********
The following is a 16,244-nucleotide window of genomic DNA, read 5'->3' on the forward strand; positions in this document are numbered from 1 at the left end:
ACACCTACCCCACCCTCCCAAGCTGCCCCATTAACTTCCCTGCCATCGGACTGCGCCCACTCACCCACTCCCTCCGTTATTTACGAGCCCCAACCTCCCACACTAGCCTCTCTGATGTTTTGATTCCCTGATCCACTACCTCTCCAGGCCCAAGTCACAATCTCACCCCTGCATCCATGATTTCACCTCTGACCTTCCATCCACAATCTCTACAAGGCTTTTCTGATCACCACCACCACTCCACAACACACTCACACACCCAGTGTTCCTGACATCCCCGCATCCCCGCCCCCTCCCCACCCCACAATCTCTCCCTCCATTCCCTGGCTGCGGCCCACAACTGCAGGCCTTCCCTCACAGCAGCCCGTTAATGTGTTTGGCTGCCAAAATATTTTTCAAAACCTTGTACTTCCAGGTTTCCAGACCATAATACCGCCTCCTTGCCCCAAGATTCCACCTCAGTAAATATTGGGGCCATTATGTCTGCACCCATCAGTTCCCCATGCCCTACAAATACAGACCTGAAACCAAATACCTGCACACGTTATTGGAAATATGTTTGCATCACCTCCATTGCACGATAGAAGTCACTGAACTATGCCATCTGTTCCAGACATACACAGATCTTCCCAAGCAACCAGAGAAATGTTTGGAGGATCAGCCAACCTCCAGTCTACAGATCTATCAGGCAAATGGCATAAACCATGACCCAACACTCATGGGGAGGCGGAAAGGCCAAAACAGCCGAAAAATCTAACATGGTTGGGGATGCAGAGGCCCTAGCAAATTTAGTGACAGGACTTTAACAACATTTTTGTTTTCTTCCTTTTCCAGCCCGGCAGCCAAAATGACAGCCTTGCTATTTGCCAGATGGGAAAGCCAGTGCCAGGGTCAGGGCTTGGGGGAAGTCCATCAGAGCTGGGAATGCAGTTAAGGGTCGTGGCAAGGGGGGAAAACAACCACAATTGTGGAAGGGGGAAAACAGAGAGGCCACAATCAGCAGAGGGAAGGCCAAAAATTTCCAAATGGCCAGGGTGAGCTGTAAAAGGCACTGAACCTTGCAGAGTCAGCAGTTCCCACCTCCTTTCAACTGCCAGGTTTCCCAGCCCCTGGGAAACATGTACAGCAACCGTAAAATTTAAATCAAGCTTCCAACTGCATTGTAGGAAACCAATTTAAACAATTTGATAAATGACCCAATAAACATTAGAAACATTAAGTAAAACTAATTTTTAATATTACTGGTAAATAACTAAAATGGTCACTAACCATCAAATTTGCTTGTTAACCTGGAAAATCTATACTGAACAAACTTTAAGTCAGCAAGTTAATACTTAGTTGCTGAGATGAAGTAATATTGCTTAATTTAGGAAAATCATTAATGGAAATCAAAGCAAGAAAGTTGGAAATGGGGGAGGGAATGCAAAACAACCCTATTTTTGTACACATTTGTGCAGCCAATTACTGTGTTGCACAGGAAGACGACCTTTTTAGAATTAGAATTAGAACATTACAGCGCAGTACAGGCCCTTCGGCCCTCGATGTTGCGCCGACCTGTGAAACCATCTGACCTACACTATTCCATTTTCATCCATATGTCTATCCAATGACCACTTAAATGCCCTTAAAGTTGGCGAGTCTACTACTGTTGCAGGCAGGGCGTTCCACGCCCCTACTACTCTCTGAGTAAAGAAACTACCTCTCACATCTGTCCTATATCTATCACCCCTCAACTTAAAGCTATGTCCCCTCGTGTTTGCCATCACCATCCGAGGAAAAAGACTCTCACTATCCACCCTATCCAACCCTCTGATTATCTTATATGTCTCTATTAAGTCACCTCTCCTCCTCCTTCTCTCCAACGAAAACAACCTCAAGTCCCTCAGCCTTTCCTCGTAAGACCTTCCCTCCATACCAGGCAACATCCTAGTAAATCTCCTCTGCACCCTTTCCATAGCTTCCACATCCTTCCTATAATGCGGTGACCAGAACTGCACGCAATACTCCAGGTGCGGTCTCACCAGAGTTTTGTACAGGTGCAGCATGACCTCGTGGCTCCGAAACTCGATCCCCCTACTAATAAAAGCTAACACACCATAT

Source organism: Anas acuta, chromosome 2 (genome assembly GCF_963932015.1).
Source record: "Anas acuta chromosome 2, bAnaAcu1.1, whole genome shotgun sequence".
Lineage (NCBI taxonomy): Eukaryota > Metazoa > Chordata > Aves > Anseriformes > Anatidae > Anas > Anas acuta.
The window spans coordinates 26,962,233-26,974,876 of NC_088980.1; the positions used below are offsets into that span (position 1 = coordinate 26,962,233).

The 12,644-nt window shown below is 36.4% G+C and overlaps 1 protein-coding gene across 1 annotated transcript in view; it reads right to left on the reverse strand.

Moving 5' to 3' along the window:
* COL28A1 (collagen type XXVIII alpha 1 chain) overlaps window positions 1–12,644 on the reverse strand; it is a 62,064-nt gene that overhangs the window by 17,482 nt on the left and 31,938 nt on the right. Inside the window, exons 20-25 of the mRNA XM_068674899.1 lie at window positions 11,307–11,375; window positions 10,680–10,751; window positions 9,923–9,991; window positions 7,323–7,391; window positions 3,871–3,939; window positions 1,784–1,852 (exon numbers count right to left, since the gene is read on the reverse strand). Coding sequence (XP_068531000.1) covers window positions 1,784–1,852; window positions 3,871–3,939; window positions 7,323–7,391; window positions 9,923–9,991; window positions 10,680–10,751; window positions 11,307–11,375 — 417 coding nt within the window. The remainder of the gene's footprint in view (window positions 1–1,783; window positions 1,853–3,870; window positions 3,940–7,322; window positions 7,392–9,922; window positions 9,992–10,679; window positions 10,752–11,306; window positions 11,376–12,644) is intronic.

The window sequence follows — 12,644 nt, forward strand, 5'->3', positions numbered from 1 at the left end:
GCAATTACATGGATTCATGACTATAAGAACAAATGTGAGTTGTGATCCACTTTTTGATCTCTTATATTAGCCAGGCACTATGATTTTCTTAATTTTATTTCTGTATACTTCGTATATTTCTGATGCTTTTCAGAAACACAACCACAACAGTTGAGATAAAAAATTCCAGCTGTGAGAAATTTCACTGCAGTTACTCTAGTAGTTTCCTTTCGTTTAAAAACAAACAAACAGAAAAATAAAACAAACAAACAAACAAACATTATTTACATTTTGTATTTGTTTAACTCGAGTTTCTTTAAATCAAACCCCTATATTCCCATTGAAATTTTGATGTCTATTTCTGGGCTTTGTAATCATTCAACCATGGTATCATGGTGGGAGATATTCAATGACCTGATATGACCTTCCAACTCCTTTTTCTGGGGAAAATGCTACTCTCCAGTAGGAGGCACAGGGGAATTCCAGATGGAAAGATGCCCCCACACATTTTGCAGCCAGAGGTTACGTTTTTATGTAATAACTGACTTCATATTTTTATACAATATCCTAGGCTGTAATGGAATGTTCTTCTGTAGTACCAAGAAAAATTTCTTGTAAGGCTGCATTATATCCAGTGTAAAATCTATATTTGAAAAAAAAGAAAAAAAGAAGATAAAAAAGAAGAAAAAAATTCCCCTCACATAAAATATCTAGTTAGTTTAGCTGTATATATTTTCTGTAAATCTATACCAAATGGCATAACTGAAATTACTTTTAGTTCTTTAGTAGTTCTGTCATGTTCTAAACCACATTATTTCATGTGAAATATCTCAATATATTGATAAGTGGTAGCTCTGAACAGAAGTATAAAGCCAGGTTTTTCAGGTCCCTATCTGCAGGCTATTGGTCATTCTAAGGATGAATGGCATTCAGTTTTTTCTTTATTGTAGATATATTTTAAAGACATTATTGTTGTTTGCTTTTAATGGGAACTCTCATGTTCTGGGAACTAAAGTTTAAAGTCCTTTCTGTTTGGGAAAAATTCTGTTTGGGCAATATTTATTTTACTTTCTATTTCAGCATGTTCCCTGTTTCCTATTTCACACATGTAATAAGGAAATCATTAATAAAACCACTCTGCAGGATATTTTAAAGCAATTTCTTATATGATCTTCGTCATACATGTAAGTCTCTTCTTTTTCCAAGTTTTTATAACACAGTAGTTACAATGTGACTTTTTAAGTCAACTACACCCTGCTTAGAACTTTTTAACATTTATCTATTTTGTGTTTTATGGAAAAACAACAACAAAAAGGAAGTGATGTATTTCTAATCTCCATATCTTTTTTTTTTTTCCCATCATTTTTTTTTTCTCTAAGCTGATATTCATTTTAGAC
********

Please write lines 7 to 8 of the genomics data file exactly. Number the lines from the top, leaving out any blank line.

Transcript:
The 12,644-nt window shown below is 36.4% G+C and overlaps 1 protein-coding gene across 1 annotated transcript in view; it reads right to left on the reverse strand.

Moving 5' to 3' along the window: